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"By their deeds shalt thou know them"


Christopher Gill was a leader in the House of Commons in the fight against the EU's Maastricht Treaty. His book, Whips' Nightmare, details the arm-twisting, threats, and inducements that were used by Mr Major's government to force the Maastricht though the House. Mr Gill is a first-class analyst of the political scene. We have just received his account, previously published in 'Independence', of how MPs voted on the EU's new constitution, the Lisbon Treaty. It is a scathing account.


On Wednesday 5th March 2008 the eyes of the nation were upon the House of Commons, for this was the day upon which we would learn whether or not our elected representatives would honour their election pledges.

As is well known, all 3 main political parties had pledged in their General Election manifestoes that, should they be returned to power, they would give the people of this country the opportunity to deliver their own verdict on the EU Constitution. Indeed, barring only a few, every one of the MPs elected in 2005 had specifically endorsed this pledge. By this device the question of ‘Europe’ was effectively airbrushed out of the General Election campaign and votes were cast to elect a new Parliament and a new Government, safe in the knowledge that we would all get our chance to have our say on the vexed ‘European’ question at a later stage.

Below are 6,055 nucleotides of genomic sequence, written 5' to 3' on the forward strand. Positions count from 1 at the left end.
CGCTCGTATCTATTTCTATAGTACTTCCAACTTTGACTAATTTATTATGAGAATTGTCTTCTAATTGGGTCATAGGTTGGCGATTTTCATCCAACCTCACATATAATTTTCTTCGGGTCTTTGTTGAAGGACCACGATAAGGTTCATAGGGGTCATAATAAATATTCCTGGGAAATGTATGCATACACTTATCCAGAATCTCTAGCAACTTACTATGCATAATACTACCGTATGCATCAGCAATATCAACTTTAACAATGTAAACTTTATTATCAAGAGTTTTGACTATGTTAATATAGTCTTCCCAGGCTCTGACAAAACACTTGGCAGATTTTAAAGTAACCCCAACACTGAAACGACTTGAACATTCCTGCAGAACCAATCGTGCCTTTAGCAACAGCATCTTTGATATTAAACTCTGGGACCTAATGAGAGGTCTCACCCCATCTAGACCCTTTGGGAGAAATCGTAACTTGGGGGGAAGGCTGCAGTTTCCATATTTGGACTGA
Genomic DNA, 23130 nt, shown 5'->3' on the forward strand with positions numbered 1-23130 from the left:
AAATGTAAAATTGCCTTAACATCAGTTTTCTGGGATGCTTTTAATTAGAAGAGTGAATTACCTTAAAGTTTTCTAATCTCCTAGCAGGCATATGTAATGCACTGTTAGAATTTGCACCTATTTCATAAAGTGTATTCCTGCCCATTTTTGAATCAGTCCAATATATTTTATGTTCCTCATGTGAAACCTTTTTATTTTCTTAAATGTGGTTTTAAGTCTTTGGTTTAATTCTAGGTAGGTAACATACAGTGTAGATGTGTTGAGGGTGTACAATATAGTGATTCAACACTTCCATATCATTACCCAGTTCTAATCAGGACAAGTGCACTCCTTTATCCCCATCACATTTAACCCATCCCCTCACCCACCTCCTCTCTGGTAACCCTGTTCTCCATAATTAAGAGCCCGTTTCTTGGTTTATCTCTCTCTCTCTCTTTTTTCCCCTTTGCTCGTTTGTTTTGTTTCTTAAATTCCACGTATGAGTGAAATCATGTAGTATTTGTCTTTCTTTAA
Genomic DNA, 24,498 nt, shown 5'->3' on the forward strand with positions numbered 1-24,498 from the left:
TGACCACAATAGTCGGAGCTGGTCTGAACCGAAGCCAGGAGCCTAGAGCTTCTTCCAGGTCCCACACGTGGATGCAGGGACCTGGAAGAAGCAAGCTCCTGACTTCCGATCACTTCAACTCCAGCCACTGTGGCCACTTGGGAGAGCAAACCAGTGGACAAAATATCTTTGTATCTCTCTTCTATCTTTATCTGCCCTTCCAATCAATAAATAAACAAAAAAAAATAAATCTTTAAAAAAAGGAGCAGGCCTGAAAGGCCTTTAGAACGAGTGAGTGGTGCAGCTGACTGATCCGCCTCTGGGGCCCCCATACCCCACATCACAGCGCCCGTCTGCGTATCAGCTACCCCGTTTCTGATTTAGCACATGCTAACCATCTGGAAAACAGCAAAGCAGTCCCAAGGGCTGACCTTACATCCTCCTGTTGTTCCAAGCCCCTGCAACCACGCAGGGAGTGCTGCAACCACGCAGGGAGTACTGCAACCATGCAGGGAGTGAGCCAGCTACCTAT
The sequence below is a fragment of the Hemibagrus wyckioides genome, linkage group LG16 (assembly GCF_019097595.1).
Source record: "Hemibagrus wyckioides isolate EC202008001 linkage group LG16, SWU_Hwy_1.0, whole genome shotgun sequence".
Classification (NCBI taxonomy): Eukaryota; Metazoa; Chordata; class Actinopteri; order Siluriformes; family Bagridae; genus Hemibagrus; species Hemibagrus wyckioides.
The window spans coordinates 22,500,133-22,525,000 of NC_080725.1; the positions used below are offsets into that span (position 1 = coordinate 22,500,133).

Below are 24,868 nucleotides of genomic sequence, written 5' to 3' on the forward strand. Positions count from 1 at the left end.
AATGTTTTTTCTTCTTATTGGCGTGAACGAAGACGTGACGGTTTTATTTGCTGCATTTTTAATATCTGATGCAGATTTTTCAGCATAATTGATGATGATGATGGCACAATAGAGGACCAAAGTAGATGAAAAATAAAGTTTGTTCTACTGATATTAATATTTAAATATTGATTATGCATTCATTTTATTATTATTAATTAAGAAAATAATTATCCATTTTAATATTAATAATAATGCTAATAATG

As time went by the promise to hold a referendum made by Prime Minister, Tony Blair, in April 2004 became an albatross around the Labour Party’s neck, not least when, first of all the French and then the Dutch, rejected the EU Constitution in their own referenda. So what to do?

What the EU had to do then, of course, (because it never ever takes “NO” for an answer), was to go back to the drawing board to repackage the Constitution and to misrepresent it as something entirely different. The result was the Lisbon Treaty, 294 pages of gobbledegook that was made available to our Parliamentarians shortly before Christmas. That it is gobbledegook is confirmed by the Belgian Foreign Minister who is on record as saying, “The aim of the Constitutional Treaty was to be more readable; the aim of this treaty is to be unreadable… The Constitution aimed to be clear, whereas this treaty had to be unclear.”

The comedian who appeared on Question Time with Nigel Farage on March 6th was not joking when he said that he’d tried to read the Lisbon Treaty but had had to give up after 3 pages!

Pity then, for once, our Parliamentarians who over the Christmas period were faced with having to decipher what these 294 pages of amendments to the original EU Treaties i.e. the “Treaty Establishing the European Community” (TEC) and the “Treaty on European Union” (TEU) actually meant.

Not until 1145 on the very day on which, at 10 pm, they cast their votes on the Second Reading of the Bill to ratify the Treaty was the 328 page “Consolidated Texts of the EU Treaties as Amended by the Treaty of Lisbon” (Cm 7310) and the 28 page “A Comparative Table of the Current EC & EU Treaties as Amended by the Treaty of Lisbon” (Cm 7311) made available to MPs. The wonder of it is that, in spite of not having been allowed any time at all to study these dense and detailed texts, our elected representatives were prepared to dutifully troop through the Lobbies on 21st January and vote by a majority of 362 to 224 to give the Bill its Second Reading.